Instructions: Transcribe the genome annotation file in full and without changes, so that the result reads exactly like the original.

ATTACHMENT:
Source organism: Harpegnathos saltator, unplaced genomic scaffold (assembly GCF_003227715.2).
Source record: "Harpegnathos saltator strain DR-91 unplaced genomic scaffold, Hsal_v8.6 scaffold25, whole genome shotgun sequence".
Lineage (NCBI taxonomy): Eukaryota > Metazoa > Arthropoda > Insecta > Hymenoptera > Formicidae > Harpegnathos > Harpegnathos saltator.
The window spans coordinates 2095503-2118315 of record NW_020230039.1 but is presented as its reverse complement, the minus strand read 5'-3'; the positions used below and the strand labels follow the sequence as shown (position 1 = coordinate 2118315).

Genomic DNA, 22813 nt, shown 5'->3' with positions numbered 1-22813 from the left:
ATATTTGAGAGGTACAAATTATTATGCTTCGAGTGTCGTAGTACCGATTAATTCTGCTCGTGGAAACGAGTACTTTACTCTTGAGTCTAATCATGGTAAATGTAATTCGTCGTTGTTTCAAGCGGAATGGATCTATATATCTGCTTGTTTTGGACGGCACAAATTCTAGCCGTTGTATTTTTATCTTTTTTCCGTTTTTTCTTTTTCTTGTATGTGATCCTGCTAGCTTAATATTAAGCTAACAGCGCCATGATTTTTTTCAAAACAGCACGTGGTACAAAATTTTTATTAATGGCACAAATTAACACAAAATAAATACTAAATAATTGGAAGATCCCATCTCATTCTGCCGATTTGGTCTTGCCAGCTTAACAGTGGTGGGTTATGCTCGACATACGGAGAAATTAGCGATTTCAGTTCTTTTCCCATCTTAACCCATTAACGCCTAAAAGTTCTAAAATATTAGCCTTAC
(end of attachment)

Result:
Source organism: Harpegnathos saltator, unplaced genomic scaffold (assembly GCF_003227715.2).
Source record: "Harpegnathos saltator strain DR-91 unplaced genomic scaffold, Hsal_v8.6 scaffold25, whole genome shotgun sequence".
Lineage (NCBI taxonomy): Eukaryota > Metazoa > Arthropoda > Insecta > Hymenoptera > Formicidae > Harpegnathos > Harpegnathos saltator.
The window spans coordinates 2095503-2118315 of record NW_020230039.1 but is presented as its reverse complement, the minus strand read 5'-3'; the positions used below and the strand labels follow the sequence as shown (position 1 = coordinate 2118315).

Genomic DNA, 22813 nt, shown 5'->3' with positions numbered 1-22813 from the left:
ATATTTGAGAGGTACAAATTATTATGCTTCGAGTGTCGTAGTACCGATTAATTCTGCTCGTGGAAACGAGTACTTTACTCTTGAGTCTAATCATGGTAAATGTAATTCGTCGTTGTTTCAAGCGGAATGGATCTATATATCTGCTTGTTTTGGACGGCACAAATTCTAGCCGTTGTATTTTTATCTTTTTTCCGTTTTTTCTTTTTCTTGTATGTGATCCTGCTAGCTTAATATTAAGCTAACAGCGCCATGATTTTTTTCAAAACAGCACGTGGTACAAAATTTTTATTAATGGCACAAATTAACACAAAATAAATACTAAATAATTGGAAGATCCCATCTCATTCTGCCGATTTGGTCTTGCCAGCTTAACAGTGGTGGGTTATGCTCGACATACGGAGAAATTAGCGATTTCAGTTCTTTTCCCATCTTAACCCATTAACGCCTAAAAGTTCTAAAATATTAGCCTTAC